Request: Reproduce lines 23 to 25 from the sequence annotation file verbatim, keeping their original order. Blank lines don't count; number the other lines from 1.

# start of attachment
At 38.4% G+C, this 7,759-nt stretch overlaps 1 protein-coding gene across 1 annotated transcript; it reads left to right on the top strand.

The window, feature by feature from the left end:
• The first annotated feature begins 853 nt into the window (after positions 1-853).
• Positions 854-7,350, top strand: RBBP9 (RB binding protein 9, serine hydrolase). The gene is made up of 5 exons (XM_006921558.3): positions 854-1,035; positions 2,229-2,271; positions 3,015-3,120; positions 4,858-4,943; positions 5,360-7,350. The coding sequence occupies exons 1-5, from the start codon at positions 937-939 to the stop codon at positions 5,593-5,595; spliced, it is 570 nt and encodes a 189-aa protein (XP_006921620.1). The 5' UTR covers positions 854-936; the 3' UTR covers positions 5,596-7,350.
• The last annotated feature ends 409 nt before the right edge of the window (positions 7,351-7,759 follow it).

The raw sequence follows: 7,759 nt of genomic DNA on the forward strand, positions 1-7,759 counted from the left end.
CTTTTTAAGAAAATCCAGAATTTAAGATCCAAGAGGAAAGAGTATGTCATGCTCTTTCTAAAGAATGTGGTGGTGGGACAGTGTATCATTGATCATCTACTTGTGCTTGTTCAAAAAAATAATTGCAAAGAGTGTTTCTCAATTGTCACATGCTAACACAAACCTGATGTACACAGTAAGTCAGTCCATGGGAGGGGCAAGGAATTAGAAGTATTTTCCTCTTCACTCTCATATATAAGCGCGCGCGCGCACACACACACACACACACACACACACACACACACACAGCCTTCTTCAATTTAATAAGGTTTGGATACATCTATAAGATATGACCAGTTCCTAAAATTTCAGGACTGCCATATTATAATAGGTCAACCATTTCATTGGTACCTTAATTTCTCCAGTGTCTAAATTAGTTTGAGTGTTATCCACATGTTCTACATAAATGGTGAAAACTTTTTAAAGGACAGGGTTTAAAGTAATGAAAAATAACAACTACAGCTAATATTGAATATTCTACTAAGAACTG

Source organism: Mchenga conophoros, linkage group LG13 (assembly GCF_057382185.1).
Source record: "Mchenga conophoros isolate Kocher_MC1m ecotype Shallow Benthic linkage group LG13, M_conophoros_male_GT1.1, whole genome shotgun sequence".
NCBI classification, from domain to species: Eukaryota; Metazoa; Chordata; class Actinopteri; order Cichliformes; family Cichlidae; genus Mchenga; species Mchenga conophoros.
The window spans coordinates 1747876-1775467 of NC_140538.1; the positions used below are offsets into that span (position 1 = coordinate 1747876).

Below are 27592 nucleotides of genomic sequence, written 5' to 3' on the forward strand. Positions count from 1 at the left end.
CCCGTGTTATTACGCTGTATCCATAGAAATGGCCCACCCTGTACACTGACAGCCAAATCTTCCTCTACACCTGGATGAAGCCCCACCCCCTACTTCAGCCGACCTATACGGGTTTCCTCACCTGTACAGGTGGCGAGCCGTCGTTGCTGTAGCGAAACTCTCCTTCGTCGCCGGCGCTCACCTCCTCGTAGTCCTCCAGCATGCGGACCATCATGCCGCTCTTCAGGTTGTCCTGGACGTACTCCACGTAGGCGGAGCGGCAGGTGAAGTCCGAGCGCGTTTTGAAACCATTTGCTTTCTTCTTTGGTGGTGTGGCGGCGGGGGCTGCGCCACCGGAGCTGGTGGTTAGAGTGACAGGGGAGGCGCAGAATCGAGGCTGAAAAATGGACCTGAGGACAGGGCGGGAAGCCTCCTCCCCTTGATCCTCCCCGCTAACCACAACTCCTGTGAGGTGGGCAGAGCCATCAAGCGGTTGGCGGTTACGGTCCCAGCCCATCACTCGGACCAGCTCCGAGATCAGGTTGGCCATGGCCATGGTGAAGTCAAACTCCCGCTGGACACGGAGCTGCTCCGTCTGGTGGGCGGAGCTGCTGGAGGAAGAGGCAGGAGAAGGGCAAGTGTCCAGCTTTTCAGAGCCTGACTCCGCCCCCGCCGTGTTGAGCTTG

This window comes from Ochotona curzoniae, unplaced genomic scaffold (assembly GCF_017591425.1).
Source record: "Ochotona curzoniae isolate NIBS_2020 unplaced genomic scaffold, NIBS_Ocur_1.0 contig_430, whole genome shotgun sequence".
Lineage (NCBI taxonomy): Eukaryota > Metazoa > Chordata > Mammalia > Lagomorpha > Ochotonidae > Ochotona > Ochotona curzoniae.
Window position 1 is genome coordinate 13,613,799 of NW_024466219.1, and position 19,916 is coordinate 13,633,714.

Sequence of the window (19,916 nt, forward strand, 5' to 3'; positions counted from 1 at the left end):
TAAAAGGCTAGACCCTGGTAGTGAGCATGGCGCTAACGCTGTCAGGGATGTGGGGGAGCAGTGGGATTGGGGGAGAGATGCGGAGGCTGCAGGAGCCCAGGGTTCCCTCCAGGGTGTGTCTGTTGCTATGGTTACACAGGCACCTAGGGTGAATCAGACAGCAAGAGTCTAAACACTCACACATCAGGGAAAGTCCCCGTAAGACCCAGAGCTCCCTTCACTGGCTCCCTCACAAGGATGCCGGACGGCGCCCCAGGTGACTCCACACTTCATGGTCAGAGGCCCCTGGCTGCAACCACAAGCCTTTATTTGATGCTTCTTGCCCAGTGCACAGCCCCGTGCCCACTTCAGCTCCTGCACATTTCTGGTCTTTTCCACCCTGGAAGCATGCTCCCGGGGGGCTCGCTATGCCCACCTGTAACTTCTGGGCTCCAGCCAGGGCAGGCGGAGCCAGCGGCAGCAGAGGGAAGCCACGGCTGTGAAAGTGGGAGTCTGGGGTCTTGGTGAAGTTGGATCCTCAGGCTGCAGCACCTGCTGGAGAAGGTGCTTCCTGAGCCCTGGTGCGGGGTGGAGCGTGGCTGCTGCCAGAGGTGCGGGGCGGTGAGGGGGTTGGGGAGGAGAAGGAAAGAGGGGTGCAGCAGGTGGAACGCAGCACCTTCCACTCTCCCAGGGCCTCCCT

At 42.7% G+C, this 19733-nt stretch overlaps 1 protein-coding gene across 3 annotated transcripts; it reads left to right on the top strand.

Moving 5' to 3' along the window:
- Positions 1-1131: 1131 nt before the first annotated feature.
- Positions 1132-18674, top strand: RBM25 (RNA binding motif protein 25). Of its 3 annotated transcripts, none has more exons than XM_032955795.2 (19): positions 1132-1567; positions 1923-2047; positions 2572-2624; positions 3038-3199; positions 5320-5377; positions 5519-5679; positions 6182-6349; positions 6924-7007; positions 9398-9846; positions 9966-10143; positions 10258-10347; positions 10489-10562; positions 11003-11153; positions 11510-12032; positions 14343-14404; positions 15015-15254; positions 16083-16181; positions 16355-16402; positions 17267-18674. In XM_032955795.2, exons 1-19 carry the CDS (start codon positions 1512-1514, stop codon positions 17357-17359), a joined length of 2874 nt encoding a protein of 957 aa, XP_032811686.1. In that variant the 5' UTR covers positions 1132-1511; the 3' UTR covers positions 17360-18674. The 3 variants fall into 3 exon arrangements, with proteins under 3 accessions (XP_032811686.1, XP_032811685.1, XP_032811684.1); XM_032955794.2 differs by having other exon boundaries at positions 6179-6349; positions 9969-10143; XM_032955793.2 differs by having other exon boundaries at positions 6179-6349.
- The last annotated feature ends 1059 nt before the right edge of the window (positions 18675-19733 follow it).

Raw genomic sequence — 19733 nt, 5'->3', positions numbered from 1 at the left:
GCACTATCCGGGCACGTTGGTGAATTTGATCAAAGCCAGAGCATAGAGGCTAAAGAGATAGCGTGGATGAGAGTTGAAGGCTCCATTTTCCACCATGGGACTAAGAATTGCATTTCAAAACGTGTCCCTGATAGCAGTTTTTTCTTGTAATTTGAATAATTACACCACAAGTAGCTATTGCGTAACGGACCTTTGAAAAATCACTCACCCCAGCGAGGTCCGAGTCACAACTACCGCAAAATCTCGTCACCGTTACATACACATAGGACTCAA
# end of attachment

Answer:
- Positions 1132-18674, top strand: RBM25 (RNA binding motif protein 25). Of its 3 annotated transcripts, none has more exons than XM_032955795.2 (19): positions 1132-1567; positions 1923-2047; positions 2572-2624; positions 3038-3199; positions 5320-5377; positions 5519-5679; positions 6182-6349; positions 6924-7007; positions 9398-9846; positions 9966-10143; positions 10258-10347; positions 10489-10562; positions 11003-11153; positions 11510-12032; positions 14343-14404; positions 15015-15254; positions 16083-16181; positions 16355-16402; positions 17267-18674. In XM_032955795.2, exons 1-19 carry the CDS (start codon positions 1512-1514, stop codon positions 17357-17359), a joined length of 2874 nt encoding a protein of 957 aa, XP_032811686.1. In that variant the 5' UTR covers positions 1132-1511; the 3' UTR covers positions 17360-18674. The 3 variants fall into 3 exon arrangements, with proteins under 3 accessions (XP_032811686.1, XP_032811685.1, XP_032811684.1); XM_032955794.2 differs by having other exon boundaries at positions 6179-6349; positions 9969-10143; XM_032955793.2 differs by having other exon boundaries at positions 6179-6349.
- The last annotated feature ends 1059 nt before the right edge of the window (positions 18675-19733 follow it).

Raw genomic sequence — 19733 nt, 5'->3', positions numbered from 1 at the left: